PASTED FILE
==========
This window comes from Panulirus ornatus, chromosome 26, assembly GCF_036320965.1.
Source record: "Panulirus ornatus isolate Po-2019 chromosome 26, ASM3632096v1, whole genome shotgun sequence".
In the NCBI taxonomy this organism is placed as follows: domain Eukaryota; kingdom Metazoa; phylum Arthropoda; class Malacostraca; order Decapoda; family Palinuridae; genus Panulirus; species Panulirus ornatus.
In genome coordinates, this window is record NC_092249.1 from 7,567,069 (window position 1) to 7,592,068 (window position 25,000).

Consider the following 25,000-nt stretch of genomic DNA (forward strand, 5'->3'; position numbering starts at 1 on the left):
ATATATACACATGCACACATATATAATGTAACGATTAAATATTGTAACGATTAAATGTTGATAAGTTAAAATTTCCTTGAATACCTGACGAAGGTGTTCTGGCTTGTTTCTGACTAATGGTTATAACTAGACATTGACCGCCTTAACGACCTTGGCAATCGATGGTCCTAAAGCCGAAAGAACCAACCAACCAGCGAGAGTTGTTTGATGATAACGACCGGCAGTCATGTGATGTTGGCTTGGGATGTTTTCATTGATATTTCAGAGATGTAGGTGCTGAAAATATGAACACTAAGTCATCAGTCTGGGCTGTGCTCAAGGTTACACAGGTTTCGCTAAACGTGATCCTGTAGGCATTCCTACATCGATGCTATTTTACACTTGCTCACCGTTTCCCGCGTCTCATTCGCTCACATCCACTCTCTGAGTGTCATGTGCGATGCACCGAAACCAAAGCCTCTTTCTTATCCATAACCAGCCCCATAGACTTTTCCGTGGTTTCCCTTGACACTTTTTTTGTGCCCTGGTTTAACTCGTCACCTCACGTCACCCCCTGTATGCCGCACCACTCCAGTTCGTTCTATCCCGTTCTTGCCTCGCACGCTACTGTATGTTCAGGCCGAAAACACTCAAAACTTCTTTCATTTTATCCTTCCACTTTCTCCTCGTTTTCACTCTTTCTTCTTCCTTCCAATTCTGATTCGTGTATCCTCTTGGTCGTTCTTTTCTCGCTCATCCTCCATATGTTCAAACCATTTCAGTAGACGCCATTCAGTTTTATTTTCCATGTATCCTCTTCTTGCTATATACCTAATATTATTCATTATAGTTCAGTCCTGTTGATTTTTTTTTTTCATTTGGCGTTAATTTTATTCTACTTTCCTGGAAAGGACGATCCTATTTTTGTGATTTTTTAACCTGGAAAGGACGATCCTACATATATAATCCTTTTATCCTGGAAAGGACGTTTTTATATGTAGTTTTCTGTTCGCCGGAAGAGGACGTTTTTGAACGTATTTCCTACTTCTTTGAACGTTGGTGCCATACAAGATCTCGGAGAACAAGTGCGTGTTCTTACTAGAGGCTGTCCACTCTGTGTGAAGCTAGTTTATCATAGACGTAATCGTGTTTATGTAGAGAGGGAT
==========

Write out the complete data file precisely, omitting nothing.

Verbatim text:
This window comes from Panulirus ornatus, chromosome 26, assembly GCF_036320965.1.
Source record: "Panulirus ornatus isolate Po-2019 chromosome 26, ASM3632096v1, whole genome shotgun sequence".
In the NCBI taxonomy this organism is placed as follows: domain Eukaryota; kingdom Metazoa; phylum Arthropoda; class Malacostraca; order Decapoda; family Palinuridae; genus Panulirus; species Panulirus ornatus.
In genome coordinates, this window is record NC_092249.1 from 7,567,069 (window position 1) to 7,592,068 (window position 25,000).

Consider the following 25,000-nt stretch of genomic DNA (forward strand, 5'->3'; position numbering starts at 1 on the left):
ATATATACACATGCACACATATATAATGTAACGATTAAATATTGTAACGATTAAATGTTGATAAGTTAAAATTTCCTTGAATACCTGACGAAGGTGTTCTGGCTTGTTTCTGACTAATGGTTATAACTAGACATTGACCGCCTTAACGACCTTGGCAATCGATGGTCCTAAAGCCGAAAGAACCAACCAACCAGCGAGAGTTGTTTGATGATAACGACCGGCAGTCATGTGATGTTGGCTTGGGATGTTTTCATTGATATTTCAGAGATGTAGGTGCTGAAAATATGAACACTAAGTCATCAGTCTGGGCTGTGCTCAAGGTTACACAGGTTTCGCTAAACGTGATCCTGTAGGCATTCCTACATCGATGCTATTTTACACTTGCTCACCGTTTCCCGCGTCTCATTCGCTCACATCCACTCTCTGAGTGTCATGTGCGATGCACCGAAACCAAAGCCTCTTTCTTATCCATAACCAGCCCCATAGACTTTTCCGTGGTTTCCCTTGACACTTTTTTTGTGCCCTGGTTTAACTCGTCACCTCACGTCACCCCCTGTATGCCGCACCACTCCAGTTCGTTCTATCCCGTTCTTGCCTCGCACGCTACTGTATGTTCAGGCCGAAAACACTCAAAACTTCTTTCATTTTATCCTTCCACTTTCTCCTCGTTTTCACTCTTTCTTCTTCCTTCCAATTCTGATTCGTGTATCCTCTTGGTCGTTCTTTTCTCGCTCATCCTCCATATGTTCAAACCATTTCAGTAGACGCCATTCAGTTTTATTTTCCATGTATCCTCTTCTTGCTATATACCTAATATTATTCATTATAGTTCAGTCCTGTTGATTTTTTTTTTTCATTTGGCGTTAATTTTATTCTACTTTCCTGGAAAGGACGATCCTATTTTTGTGATTTTTTAACCTGGAAAGGACGATCCTACATATATAATCCTTTTATCCTGGAAAGGACGTTTTTATATGTAGTTTTCTGTTCGCCGGAAGAGGACGTTTTTGAACGTATTTCCTACTTCTTTGAACGTTGGTGCCATACAAGATCTCGGAGAACAAGTGCGTGTTCTTACTAGAGGCTGTCCACTCTGTGTGAAGCTAGTTTATCATAGACGTAATCGTGTTTATGTAGAGAGGGAT